From Dec. 1 to May 31 we're open by appointment, so phone 620-597-2450 a day or so ahead (or at least a few hours ahead) and leave a message on the answering machine saying when you're coming.  If you drop by on a nice day and I don't see you come in, since I'm working elsewhere on the farm, ring the bell on the sales building.  If it's very cold or raining or snowing and I'm not in the sales building, phone 620-597-2450 or come up to the house. 

Tuesday, February 10, 2015

Pruning Young & Older Apple Trees

   Whenever the weather is warm enough in February, I'm out pruning apple trees.  This past Saturday was perfect pruning weather, so our worker Ben Miller and I started lowering our 13-year-old 'Enterprise' apple trees with pneumatic pole loppers.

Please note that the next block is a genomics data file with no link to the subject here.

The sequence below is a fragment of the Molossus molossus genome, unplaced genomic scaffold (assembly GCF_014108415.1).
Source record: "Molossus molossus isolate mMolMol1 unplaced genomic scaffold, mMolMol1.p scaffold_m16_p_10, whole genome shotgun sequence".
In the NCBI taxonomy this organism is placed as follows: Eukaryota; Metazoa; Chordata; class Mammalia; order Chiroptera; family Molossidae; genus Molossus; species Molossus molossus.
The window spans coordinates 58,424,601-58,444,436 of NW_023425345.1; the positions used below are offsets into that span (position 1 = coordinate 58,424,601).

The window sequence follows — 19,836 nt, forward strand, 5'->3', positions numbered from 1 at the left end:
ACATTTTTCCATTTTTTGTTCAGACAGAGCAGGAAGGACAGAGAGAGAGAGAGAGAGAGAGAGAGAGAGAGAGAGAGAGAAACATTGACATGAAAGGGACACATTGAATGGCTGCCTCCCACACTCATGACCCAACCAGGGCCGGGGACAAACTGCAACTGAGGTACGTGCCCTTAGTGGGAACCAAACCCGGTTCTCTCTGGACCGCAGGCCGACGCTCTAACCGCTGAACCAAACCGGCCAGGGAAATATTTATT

Ben Miller (pictured) and I started lowering our 'Enterprise' apple trees with pneumatic pole loppers, powered by the blue air compressor on the tractor at left.   The apple tree to the right of Ben was pruned already; we're lowering the 13-year-old trees by 3 to 4 feet.
   Pruning of young trees goes much faster, and requires only hand pruners and hand loppers.  I prune young apple trees to a central leader, and remove narrrow-angled branches and branches that are too dense or cross other branches.  I also remove branches arising too low or high on the trunk.  Then I head back the central leader and the remaining side branches.
This 2-year-old apple tree, before pruning, is too tall and has some narrrow-angled branches and branches that are too dense or cross other branches.
The same tree after pruning has excess branches removed, and the central leader and the remaining side branches headed back.